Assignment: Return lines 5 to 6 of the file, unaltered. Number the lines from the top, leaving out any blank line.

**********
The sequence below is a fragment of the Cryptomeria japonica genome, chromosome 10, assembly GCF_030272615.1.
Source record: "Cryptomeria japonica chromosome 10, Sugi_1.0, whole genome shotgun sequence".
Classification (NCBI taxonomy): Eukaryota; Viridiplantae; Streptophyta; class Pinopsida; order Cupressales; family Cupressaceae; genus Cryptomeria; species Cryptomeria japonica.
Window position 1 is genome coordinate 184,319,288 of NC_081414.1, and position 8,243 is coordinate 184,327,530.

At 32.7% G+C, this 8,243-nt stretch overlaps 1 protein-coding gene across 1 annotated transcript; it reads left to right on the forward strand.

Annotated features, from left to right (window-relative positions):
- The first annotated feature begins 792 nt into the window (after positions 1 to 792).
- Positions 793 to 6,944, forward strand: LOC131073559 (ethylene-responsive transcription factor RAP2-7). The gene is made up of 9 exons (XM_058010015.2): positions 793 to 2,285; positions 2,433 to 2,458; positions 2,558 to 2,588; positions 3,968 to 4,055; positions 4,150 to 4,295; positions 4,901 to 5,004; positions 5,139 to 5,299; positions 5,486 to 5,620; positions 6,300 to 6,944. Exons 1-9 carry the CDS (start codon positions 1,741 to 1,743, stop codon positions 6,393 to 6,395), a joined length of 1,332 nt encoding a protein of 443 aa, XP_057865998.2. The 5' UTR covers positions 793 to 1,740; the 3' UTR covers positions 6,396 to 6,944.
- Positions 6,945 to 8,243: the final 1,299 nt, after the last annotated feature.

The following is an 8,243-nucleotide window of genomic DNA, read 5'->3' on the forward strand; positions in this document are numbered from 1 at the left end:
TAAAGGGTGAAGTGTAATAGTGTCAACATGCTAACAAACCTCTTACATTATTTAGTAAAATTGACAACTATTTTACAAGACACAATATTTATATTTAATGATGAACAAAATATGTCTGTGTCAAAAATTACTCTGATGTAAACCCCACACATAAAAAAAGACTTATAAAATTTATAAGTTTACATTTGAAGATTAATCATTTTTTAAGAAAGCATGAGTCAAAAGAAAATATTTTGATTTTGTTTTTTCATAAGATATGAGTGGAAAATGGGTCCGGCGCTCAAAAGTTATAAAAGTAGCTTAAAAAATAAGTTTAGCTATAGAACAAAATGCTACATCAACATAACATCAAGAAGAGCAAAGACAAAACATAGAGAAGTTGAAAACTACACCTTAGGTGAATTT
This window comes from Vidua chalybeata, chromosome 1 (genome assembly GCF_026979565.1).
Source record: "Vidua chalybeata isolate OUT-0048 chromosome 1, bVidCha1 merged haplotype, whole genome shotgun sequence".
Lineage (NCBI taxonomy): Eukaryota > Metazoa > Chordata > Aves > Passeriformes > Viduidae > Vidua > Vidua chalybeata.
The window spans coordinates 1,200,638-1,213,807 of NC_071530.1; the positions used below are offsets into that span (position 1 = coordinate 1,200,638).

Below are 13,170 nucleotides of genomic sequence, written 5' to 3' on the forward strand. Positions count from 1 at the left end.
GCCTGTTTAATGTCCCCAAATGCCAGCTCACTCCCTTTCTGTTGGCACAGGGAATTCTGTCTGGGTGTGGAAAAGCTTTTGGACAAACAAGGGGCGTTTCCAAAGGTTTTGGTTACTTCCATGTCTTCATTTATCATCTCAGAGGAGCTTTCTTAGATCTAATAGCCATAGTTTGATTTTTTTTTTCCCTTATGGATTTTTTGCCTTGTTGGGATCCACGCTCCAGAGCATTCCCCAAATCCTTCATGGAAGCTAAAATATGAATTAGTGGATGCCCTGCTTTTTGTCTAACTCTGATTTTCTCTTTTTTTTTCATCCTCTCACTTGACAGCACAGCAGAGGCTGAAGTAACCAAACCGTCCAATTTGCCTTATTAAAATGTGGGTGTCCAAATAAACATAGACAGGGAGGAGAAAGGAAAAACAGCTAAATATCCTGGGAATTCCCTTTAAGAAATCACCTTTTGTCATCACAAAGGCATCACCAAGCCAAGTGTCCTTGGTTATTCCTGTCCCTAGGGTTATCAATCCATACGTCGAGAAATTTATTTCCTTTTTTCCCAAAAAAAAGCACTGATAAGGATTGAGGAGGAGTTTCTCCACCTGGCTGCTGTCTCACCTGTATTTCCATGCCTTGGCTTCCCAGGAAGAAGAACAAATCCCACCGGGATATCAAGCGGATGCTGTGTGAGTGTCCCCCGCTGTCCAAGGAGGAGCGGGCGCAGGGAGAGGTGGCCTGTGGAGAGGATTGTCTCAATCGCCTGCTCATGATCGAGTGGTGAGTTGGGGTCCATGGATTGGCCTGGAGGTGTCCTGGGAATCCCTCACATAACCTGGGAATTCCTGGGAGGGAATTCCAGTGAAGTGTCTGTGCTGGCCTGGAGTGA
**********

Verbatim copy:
At 32.7% G+C, this 8,243-nt stretch overlaps 1 protein-coding gene across 1 annotated transcript; it reads left to right on the forward strand.

Annotated features, from left to right (window-relative positions):